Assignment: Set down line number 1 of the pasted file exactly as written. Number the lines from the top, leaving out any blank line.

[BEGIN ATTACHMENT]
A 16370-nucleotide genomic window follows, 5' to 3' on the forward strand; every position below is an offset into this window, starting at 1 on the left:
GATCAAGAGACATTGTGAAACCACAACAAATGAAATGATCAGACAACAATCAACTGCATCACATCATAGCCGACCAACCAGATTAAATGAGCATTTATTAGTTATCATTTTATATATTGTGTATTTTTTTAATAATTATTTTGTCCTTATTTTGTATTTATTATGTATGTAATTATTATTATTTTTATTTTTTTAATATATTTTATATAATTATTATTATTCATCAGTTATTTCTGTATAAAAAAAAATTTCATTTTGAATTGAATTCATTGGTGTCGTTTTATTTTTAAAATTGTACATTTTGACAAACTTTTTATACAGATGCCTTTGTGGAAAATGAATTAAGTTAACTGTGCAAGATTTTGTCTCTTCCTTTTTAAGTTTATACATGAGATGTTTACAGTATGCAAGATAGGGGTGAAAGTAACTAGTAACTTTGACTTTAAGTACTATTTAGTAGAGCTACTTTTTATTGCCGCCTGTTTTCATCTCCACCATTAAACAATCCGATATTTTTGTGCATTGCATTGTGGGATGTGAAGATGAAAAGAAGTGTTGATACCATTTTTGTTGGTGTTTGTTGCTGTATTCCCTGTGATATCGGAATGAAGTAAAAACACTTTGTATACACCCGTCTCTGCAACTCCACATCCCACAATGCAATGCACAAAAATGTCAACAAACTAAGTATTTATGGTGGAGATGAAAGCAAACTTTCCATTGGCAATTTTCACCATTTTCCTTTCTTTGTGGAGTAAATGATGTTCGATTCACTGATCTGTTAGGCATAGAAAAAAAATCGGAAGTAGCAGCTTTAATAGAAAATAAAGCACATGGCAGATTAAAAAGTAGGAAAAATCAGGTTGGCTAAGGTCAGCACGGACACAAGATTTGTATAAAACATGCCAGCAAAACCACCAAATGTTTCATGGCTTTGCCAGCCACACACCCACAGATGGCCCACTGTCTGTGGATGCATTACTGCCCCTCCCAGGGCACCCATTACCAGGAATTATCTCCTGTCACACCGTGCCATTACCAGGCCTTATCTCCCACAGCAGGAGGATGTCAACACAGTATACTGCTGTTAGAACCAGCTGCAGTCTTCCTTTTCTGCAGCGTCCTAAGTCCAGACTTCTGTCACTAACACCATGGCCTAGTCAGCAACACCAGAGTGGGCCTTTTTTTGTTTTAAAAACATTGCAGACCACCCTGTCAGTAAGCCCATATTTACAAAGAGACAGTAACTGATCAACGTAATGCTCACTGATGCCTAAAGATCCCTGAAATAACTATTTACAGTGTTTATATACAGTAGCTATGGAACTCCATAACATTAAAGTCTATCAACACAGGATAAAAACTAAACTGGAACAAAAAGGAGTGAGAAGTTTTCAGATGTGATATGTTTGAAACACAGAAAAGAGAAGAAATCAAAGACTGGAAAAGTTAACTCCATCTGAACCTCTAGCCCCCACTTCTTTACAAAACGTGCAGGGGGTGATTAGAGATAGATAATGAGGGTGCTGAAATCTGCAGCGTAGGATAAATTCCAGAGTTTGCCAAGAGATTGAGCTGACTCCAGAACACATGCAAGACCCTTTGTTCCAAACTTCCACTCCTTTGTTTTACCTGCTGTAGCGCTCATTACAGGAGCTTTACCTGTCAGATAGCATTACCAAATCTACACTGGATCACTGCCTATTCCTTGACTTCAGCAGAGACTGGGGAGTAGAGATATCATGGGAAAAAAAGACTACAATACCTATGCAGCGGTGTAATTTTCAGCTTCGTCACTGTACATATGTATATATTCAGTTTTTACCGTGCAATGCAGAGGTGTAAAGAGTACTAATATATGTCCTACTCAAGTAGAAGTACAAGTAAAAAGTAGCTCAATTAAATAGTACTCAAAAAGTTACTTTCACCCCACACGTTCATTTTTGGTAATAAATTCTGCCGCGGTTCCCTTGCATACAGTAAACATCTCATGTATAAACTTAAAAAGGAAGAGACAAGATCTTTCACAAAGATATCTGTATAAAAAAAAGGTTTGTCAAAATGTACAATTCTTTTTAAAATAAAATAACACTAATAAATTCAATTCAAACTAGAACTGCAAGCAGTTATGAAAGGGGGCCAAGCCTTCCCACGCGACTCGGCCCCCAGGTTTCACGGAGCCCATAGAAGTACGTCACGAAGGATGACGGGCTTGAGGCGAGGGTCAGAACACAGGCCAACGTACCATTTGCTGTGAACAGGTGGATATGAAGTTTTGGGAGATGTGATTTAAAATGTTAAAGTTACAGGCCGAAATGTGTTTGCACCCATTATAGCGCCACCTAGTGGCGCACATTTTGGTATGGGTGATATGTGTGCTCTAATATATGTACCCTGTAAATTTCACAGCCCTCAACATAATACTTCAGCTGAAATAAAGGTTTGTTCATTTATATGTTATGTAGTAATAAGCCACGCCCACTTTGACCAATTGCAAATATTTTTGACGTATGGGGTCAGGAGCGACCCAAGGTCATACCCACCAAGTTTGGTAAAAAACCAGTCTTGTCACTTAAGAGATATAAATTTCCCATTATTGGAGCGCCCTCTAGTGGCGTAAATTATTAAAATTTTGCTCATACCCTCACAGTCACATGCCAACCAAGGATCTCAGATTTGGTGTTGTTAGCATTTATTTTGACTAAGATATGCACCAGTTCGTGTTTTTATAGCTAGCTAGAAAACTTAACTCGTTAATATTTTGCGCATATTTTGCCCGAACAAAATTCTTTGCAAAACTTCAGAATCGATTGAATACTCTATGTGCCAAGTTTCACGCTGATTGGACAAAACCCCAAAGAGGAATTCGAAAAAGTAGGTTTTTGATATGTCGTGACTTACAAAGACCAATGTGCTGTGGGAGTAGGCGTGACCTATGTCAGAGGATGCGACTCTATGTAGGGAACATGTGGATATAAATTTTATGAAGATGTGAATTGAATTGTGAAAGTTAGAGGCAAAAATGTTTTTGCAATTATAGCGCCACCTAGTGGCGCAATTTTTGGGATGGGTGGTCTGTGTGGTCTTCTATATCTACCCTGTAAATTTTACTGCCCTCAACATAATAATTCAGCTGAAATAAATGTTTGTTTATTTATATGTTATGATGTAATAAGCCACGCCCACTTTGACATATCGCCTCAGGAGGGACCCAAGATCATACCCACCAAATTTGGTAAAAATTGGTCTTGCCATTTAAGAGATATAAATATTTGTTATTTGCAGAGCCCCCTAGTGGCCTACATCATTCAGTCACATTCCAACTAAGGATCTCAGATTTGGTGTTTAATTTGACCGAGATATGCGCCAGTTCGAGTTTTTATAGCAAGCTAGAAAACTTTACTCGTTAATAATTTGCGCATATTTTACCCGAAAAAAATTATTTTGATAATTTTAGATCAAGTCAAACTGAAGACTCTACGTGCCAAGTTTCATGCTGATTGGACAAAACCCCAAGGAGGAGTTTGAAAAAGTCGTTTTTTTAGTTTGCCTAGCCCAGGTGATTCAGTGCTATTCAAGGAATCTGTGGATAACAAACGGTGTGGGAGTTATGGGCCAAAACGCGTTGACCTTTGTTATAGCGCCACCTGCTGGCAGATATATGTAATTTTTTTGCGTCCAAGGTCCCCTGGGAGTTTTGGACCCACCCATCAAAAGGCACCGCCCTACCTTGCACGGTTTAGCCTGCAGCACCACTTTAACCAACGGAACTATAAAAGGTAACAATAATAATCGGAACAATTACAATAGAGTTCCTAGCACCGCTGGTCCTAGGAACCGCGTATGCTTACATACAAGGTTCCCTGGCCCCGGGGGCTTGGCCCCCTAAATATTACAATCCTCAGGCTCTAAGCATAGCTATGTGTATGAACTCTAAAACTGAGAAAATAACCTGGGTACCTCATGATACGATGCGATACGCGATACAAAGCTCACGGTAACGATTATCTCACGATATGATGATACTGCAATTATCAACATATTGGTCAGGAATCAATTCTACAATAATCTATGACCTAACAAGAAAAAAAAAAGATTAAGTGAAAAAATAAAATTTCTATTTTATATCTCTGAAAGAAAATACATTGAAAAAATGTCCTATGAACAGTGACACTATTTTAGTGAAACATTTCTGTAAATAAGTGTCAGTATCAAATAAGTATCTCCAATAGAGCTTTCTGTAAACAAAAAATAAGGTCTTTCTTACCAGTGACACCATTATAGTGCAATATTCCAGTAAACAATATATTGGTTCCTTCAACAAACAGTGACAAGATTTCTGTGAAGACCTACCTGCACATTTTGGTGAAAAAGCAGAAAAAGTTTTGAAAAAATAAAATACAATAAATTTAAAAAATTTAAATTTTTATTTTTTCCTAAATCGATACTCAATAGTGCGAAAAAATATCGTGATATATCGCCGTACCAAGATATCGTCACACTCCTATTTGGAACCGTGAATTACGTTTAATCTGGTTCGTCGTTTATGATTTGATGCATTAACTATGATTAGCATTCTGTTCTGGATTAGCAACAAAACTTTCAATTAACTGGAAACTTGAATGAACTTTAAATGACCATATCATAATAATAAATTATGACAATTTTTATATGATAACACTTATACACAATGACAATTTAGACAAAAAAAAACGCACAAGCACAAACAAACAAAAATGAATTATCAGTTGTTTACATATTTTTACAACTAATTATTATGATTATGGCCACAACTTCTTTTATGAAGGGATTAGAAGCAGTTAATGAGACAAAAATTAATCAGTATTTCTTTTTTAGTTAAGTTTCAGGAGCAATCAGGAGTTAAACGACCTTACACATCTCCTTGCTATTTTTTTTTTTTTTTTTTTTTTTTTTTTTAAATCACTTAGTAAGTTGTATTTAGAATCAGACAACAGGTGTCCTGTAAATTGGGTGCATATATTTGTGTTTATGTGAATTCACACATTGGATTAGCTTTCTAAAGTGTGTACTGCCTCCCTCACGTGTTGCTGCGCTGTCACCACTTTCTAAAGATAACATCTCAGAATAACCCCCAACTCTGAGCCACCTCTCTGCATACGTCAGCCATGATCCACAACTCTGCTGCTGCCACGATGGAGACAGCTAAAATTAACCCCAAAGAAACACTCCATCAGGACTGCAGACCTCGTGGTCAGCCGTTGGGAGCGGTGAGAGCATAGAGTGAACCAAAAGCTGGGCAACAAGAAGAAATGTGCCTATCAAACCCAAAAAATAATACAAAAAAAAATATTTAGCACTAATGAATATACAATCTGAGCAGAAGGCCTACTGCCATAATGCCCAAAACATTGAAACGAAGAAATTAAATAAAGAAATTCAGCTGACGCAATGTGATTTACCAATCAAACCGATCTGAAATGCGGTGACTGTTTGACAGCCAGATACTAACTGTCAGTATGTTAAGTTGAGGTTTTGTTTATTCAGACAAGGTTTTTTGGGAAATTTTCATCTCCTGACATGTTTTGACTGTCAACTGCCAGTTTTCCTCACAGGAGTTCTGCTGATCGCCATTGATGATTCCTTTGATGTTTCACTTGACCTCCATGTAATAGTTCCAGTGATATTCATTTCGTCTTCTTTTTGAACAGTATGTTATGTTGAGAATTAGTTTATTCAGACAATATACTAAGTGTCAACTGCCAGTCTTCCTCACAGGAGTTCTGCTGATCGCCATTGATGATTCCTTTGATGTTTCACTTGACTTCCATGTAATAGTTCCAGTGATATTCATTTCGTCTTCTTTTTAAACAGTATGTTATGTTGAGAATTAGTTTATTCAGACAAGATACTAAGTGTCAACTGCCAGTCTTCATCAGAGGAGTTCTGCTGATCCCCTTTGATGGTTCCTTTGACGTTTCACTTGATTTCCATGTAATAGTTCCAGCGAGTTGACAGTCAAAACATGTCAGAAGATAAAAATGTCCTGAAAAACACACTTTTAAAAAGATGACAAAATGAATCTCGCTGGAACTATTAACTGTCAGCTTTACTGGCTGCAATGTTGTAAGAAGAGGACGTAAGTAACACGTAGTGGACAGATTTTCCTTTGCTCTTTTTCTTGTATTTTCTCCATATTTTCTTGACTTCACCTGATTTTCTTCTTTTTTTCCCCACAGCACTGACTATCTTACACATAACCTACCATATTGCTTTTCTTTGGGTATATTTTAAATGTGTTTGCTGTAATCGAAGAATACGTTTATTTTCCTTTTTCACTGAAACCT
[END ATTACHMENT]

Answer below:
A 16370-nucleotide genomic window follows, 5' to 3' on the forward strand; every position below is an offset into this window, starting at 1 on the left: